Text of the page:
NUMBERS LIKELY TO GO UP BEFORE THEY GO DOWN
THOMPSON-OKANAGAN - Don’t expect the epidemic of illicit drug overdoses to end tomorrow, the Interior Health Authority says, despite the declaration by the province of a public health emergency.
“It is alarming but it’s been alarming for quite some time,” senior medical health officer Dr. Trevor Corneil cautions. “At the same time, I don’t think we will be able to change that number as fast as some people want. If we can have any sort of impact on the numbers over the next one to 12 months, I would be thrilled.”
Numbers released yesterday by B.C. Coroners Service show 39 overdose deaths within the Interior Health Authority in the first three months of 2016.
That’s almost two/thirds the record 60 deaths that happened all of last year, itself a record number. Corneil says the health authority is seeing between 10 and 15 unconfirmed overdose deaths a month right now.
The public health emergency declared by provincial public health officer Dr. Perry Kendall allows Interior Health’s medical health officers to begin systematically collecting and reporting data from patients, emergency rooms and first responders about live and fatal overdoses and subsequent treatment.
The public health officer said data collected about overdoses would be considered confidential and patients cannot be identified nor have the information used against them by police.
Corneil could not break out numbers for the Interior Health Authority’s with the biggest overdose problem but says Kelowna and Kamloops are obvious places to concentrate efforts to educate users and those around them about drug overdoses and the ways to avoid them.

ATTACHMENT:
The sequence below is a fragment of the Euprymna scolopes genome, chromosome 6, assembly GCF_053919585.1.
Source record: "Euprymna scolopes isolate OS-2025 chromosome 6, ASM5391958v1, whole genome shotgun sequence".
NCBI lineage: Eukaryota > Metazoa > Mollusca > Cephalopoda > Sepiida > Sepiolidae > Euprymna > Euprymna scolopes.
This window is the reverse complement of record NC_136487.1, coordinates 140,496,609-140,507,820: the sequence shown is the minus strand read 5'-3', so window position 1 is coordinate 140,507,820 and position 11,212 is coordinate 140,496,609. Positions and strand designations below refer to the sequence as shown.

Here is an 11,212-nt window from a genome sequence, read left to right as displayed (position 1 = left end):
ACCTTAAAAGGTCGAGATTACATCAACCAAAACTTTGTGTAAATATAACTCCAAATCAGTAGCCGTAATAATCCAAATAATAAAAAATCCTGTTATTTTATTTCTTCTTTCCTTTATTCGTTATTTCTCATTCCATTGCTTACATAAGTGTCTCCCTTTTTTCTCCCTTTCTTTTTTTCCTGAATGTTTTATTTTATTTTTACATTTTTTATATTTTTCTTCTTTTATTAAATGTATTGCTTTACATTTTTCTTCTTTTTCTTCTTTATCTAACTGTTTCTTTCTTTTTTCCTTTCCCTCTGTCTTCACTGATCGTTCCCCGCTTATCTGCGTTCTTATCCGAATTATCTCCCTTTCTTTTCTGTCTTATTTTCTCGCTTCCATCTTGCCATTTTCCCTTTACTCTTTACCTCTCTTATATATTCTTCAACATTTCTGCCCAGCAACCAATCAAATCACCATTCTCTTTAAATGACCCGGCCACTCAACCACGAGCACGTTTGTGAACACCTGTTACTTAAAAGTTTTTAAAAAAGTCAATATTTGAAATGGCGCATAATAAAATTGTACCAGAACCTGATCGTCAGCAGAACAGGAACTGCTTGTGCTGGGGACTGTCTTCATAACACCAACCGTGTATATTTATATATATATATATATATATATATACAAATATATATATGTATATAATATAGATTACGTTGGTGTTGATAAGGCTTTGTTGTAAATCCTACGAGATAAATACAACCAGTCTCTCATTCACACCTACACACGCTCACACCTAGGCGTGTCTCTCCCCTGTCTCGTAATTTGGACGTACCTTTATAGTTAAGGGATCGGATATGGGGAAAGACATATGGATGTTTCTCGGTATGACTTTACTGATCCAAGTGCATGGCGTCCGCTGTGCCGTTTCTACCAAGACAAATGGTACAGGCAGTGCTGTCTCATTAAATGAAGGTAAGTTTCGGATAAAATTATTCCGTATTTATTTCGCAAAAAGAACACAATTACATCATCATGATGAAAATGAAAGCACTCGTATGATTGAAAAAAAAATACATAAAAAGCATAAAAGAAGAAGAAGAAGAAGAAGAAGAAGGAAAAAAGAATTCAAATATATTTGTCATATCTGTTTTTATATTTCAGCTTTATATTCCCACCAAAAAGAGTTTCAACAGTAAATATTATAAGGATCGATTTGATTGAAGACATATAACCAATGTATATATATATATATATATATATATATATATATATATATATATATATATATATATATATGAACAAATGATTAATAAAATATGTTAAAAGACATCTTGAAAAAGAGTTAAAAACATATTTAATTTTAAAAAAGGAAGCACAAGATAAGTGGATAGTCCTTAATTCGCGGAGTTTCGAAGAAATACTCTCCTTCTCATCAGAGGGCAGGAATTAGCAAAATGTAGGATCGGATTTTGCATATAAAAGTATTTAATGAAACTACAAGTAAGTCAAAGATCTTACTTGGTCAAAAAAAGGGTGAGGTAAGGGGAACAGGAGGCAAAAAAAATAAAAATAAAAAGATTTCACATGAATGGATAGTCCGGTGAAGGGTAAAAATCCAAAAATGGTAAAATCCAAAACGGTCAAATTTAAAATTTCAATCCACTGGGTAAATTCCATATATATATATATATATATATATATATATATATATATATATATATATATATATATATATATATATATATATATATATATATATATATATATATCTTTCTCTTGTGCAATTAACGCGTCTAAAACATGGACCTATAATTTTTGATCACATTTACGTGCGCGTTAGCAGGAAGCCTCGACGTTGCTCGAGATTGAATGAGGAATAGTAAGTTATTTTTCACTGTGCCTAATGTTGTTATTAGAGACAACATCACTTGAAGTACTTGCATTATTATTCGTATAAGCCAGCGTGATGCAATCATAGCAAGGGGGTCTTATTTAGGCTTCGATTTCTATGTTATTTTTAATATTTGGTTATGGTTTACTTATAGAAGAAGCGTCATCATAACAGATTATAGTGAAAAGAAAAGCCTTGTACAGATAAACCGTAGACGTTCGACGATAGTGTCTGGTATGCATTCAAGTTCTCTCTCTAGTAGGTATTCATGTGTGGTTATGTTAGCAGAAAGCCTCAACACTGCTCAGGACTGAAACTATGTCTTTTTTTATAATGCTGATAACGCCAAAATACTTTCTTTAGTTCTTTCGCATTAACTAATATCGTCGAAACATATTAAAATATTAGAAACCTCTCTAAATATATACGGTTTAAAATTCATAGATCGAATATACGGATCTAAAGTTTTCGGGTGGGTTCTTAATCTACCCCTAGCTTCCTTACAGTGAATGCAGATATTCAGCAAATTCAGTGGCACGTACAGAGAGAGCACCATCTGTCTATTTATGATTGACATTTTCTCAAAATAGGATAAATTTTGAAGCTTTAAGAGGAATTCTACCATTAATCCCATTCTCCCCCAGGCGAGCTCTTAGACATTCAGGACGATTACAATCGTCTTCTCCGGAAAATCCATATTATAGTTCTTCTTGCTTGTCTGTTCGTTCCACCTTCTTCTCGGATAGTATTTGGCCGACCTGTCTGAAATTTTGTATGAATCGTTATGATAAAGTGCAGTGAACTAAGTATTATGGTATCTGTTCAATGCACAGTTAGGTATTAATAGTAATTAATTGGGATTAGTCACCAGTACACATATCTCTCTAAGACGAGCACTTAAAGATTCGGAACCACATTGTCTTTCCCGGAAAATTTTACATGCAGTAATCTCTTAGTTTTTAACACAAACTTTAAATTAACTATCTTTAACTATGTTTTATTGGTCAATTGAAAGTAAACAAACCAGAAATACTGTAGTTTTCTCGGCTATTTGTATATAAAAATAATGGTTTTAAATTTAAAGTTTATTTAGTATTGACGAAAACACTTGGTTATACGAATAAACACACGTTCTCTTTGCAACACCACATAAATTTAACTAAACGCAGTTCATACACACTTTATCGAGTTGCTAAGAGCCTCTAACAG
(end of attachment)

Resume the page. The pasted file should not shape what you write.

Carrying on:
Corneil says the health authority already provides or supports almost every kind of recognized harm reduction except safe injection. Their response would likely be to try to increase the number of accessibility points for a drug users in a scene that doesn’t look anything like the Lower Mainland.
“This wouldn’t just be for the entrenched person, this would be for first-time users, recreational users, the whole spectrum,” he says.
The health authority is receiving 53 substance abuse beds, Corneil says, in all areas from detox to treatment centres, to bolster addiction treatment services.
Plans for possilbe safe consumption sites in Kelowna and Kamloops are already in development, although Corneil says nothing will happen without some kind of community consultation and the knowledge of local government and police.
Corneil says once data begins to gather under the emergency order, public health will not only use it to warn of overdose spikes and bad drug batches but to immediately use it to refine and more precisely deploy the different harm reduction methods already in use.
Find past stories on the overdose issue here.
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